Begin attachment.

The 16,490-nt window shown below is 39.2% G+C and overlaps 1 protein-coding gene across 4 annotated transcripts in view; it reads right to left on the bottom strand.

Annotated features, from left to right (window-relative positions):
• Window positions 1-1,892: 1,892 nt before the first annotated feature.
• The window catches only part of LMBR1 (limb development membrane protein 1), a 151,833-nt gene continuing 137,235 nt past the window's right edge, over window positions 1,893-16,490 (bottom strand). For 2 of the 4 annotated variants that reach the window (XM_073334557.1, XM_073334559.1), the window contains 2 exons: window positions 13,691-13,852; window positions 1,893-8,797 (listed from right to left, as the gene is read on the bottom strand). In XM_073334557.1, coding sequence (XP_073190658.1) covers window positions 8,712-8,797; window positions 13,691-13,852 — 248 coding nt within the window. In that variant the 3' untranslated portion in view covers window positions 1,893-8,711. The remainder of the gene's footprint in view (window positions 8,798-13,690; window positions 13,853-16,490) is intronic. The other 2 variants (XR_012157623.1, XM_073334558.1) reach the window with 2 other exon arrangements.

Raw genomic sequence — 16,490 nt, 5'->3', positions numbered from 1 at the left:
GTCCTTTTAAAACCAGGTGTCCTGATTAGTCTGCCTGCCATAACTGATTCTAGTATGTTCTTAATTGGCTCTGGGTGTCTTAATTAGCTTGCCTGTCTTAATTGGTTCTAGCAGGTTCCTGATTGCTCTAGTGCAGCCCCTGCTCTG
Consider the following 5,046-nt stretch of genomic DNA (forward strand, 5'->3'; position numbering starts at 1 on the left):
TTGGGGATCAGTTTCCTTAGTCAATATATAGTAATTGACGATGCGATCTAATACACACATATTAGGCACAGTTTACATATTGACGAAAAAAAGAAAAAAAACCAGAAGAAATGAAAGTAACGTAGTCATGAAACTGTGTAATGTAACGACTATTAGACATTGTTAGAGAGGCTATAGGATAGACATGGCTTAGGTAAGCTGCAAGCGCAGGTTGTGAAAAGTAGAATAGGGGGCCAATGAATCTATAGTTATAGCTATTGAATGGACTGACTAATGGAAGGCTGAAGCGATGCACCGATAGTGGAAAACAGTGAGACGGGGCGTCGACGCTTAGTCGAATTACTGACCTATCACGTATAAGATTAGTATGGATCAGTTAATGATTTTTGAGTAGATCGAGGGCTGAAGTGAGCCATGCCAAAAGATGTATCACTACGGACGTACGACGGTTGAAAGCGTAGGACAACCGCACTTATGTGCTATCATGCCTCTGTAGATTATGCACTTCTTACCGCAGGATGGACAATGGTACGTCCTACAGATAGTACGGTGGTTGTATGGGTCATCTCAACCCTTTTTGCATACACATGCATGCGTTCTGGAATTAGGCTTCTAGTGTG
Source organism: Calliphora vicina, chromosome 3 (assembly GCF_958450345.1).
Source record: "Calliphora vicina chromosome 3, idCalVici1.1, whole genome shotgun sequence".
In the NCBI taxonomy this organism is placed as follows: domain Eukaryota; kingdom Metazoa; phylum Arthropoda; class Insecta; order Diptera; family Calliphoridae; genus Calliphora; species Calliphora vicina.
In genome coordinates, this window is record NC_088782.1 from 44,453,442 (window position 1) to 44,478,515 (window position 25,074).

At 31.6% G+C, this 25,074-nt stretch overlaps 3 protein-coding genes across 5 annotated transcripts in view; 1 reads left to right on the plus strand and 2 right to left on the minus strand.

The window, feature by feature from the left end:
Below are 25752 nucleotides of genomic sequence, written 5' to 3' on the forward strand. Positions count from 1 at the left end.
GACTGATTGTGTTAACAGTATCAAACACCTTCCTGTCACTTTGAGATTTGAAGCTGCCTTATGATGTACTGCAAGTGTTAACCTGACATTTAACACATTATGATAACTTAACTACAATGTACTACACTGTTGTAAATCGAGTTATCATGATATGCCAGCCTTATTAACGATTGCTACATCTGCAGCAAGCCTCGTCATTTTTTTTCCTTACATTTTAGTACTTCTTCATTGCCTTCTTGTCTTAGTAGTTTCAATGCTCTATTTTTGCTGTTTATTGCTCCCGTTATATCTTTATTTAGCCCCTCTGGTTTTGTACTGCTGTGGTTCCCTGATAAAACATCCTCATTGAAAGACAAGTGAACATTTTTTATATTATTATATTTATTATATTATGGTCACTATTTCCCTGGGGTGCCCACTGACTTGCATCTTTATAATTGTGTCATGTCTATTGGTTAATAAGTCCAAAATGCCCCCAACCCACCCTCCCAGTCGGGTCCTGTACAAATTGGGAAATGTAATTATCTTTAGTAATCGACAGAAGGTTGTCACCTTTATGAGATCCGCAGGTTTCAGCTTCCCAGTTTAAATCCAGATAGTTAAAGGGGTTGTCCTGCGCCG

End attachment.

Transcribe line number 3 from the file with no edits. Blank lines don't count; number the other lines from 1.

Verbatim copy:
• Window positions 1-1,892: 1,892 nt before the first annotated feature.